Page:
While the exact cause of MS is unknown, it is believed to be an autoimmune disease.
Normally, the immune system defends the body against foreign invaders such as viruses or
bacteria. In autoimmune diseases, the body attacks its own tissue. In MS, a type of white
blood cell, called T lymphocytes, are activated and start to multiply and cross the blood-brain
barrier (BBB) to the brain and spinal cord. The T lymphocytes then begin to attack the
protective coating on the axons of nerve cells (neurons), called myelin. The loss of myelin leaves behind scar tissue called sclerosis. These damaged areas are also known as plaques or lesions. When this occurs, nerve “communication” along the axon (and consequently along the nerve) is disrupted. Damage can also occur in the underlying nerve cell, leading to permanent symptoms and disability.
Scientists do not yet know what triggers the immune system to begin attacking myelin.
Most agree that several factors are involved, including:
1. Mackay RP, Myrianthopoulos NC, Multiple sclerosis in twins and their relatives. Arch Neuro. 1966; 15:449-462.
2. Williams A, et al. Multiple sclerosis in twins. Neurology. 1980;30:1139-1147.
3. Ebers GC, et al. A population-based study of multiple sclerosis and twins. N. Engl J Med. 1986;315:1638-1642.
4. Duquette P. The increased susceptibility of women to multiple sclerosis. Mult Scler. 1998: 4: 511-512.
5. Dean G, McLoughlin H, Brady R, Adelstein AM, Tallet-Williams J. Multiple sclerosis among immigrants in greater London. Br Med J. 1976: 1:861-864.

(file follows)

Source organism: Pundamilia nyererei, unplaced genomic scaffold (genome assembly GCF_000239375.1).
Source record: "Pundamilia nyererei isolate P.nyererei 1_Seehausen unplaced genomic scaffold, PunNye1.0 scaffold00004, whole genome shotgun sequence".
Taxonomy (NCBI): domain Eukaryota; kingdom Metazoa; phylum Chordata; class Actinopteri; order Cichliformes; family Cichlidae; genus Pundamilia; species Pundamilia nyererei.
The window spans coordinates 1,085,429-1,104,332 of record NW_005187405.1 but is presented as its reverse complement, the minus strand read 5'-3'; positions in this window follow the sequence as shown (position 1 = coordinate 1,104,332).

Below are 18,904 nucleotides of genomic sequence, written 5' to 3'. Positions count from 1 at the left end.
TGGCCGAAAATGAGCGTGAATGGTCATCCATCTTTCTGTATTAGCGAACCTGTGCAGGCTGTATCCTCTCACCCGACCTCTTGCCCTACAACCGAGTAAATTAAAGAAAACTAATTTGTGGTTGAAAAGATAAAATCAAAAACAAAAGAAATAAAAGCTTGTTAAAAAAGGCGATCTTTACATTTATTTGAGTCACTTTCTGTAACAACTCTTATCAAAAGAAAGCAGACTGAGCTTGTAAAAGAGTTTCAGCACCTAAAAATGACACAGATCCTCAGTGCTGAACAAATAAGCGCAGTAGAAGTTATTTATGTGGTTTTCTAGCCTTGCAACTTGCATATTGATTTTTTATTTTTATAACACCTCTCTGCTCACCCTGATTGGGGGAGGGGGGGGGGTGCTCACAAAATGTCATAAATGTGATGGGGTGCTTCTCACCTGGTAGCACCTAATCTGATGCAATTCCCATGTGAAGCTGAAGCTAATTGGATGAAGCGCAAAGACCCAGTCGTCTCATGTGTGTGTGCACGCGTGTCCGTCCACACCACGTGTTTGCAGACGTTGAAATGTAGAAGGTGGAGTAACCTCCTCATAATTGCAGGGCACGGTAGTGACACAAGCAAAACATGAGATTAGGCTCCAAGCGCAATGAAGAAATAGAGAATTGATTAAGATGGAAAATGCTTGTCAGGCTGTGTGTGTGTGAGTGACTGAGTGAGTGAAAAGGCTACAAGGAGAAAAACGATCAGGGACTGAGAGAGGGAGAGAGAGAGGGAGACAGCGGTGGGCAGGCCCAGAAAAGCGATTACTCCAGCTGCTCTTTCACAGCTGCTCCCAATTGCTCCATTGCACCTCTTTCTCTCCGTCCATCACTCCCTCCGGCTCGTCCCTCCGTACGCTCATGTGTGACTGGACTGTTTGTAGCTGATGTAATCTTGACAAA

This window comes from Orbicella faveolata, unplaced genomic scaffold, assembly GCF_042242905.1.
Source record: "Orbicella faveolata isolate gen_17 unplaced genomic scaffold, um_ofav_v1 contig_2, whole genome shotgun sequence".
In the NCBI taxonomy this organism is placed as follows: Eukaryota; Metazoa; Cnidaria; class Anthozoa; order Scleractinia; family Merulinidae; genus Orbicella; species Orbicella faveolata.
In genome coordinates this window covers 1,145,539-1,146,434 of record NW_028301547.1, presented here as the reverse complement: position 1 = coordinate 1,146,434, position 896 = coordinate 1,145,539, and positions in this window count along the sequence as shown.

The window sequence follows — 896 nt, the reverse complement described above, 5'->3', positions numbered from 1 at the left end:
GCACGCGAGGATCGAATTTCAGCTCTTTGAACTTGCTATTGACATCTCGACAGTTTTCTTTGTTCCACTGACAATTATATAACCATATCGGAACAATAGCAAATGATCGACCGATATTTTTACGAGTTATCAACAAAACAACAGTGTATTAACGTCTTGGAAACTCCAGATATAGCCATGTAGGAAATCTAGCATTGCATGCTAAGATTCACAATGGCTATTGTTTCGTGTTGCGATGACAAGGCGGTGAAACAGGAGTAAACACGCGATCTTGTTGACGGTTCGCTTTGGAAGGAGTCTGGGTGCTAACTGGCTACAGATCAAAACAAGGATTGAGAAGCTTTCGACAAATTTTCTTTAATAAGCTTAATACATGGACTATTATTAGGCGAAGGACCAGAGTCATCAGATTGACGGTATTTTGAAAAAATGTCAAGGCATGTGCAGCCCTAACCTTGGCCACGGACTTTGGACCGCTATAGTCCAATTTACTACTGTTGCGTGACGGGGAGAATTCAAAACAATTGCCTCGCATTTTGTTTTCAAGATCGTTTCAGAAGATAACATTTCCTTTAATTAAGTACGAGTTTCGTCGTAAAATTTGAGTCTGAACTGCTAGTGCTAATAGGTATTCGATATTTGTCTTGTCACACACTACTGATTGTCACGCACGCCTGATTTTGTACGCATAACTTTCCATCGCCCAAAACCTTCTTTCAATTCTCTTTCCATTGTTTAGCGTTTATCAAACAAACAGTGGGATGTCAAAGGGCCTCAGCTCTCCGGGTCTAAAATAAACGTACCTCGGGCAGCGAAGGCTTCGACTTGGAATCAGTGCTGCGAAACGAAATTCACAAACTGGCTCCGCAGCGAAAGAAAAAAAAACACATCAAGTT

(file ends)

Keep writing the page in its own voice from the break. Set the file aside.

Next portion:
6. Krtzke JF, Gudmundsson KR and Bergmann S. MS in Iceland.- Evidence of a post-war epidemic. Neurology. 1982;32: 143-150.
There are several clinical patterns of MS:
1. Wingerchuk, D. Lucchinetti, C. Noseworthy, J. Multiple Sclerosis: Current Pathophysiological Concepts. Lav Invest. 2001; 81: 263-281.
Relapsing-Remitting MS (RRMS) is the most common form of MS, and affects approximately
85% of people with the disease.1 RRMS follows a course of relapses where
there is an increased level of symptoms, followed by recovery periods (remissions) where
there are fewer or no evident symptoms.2
Secondary-Progressive MS (SPMS) starts when people with RRMS begin to experience
worsening of their symptoms and disability, generally without developing new relapses. In some cases, people with SPMS continue to experience relapses. Research has shown that about two thirds of patients with RRMS go on to develop SPMS.1
Primary-Progressive MS (PPMS) occurs in about 10 percent of patients with MS. It is
defined by a steady accumulation of disability from the onset of the disease.1
Progressive-Relapsing MS (PRMS) is very rare (occurs in approximately 5% of MS
patients) and involves a steady increase in disability with interspersed acute attacks. 1
2. Wehman-Tubbs, K. Yale, S. Rolak, L. Insight into Multiple Sclerosis. Clinical Medicine & Research. 2005; 3: 41-44.